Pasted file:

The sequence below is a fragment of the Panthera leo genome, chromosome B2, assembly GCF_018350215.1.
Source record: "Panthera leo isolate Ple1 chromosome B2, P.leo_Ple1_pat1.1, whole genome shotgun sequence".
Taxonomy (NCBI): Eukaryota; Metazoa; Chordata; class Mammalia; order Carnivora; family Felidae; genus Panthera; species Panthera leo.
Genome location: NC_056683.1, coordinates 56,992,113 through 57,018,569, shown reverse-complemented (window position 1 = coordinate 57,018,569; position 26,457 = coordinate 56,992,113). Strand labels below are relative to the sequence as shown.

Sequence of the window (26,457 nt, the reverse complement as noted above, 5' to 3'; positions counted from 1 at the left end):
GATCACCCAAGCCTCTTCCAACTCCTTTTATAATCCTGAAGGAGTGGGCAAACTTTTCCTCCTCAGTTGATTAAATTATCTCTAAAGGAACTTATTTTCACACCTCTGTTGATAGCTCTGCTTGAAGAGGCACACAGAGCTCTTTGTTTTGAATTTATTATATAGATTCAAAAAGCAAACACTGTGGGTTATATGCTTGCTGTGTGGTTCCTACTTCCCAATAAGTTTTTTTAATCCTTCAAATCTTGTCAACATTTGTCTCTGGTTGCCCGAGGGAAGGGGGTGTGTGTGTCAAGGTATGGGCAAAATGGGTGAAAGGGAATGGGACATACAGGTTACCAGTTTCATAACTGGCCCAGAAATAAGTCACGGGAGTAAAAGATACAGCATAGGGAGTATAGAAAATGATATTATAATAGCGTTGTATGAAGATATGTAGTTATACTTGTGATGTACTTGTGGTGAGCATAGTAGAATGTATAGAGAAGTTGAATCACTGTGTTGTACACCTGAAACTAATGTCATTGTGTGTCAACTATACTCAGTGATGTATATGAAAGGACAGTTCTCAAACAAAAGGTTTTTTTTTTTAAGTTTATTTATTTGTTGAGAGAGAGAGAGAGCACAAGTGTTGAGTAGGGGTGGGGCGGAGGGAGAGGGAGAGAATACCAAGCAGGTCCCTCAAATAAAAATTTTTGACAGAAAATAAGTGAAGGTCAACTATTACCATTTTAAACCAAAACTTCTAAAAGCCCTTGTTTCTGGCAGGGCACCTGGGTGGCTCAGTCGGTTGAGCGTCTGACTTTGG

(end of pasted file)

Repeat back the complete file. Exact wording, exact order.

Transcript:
The sequence below is a fragment of the Panthera leo genome, chromosome B2, assembly GCF_018350215.1.
Source record: "Panthera leo isolate Ple1 chromosome B2, P.leo_Ple1_pat1.1, whole genome shotgun sequence".
Taxonomy (NCBI): Eukaryota; Metazoa; Chordata; class Mammalia; order Carnivora; family Felidae; genus Panthera; species Panthera leo.
Genome location: NC_056683.1, coordinates 56,992,113 through 57,018,569, shown reverse-complemented (window position 1 = coordinate 57,018,569; position 26,457 = coordinate 56,992,113). Strand labels below are relative to the sequence as shown.

Sequence of the window (26,457 nt, the reverse complement as noted above, 5' to 3'; positions counted from 1 at the left end):
GATCACCCAAGCCTCTTCCAACTCCTTTTATAATCCTGAAGGAGTGGGCAAACTTTTCCTCCTCAGTTGATTAAATTATCTCTAAAGGAACTTATTTTCACACCTCTGTTGATAGCTCTGCTTGAAGAGGCACACAGAGCTCTTTGTTTTGAATTTATTATATAGATTCAAAAAGCAAACACTGTGGGTTATATGCTTGCTGTGTGGTTCCTACTTCCCAATAAGTTTTTTTAATCCTTCAAATCTTGTCAACATTTGTCTCTGGTTGCCCGAGGGAAGGGGGTGTGTGTGTCAAGGTATGGGCAAAATGGGTGAAAGGGAATGGGACATACAGGTTACCAGTTTCATAACTGGCCCAGAAATAAGTCACGGGAGTAAAAGATACAGCATAGGGAGTATAGAAAATGATATTATAATAGCGTTGTATGAAGATATGTAGTTATACTTGTGATGTACTTGTGGTGAGCATAGTAGAATGTATAGAGAAGTTGAATCACTGTGTTGTACACCTGAAACTAATGTCATTGTGTGTCAACTATACTCAGTGATGTATATGAAAGGACAGTTCTCAAACAAAAGGTTTTTTTTTTTAAGTTTATTTATTTGTTGAGAGAGAGAGAGAGCACAAGTGTTGAGTAGGGGTGGGGCGGAGGGAGAGGGAGAGAATACCAAGCAGGTCCCTCAAATAAAAATTTTTGACAGAAAATAAGTGAAGGTCAACTATTACCATTTTAAACCAAAACTTCTAAAAGCCCTTGTTTCTGGCAGGGCACCTGGGTGGCTCAGTCGGTTGAGCGTCTGACTTTGG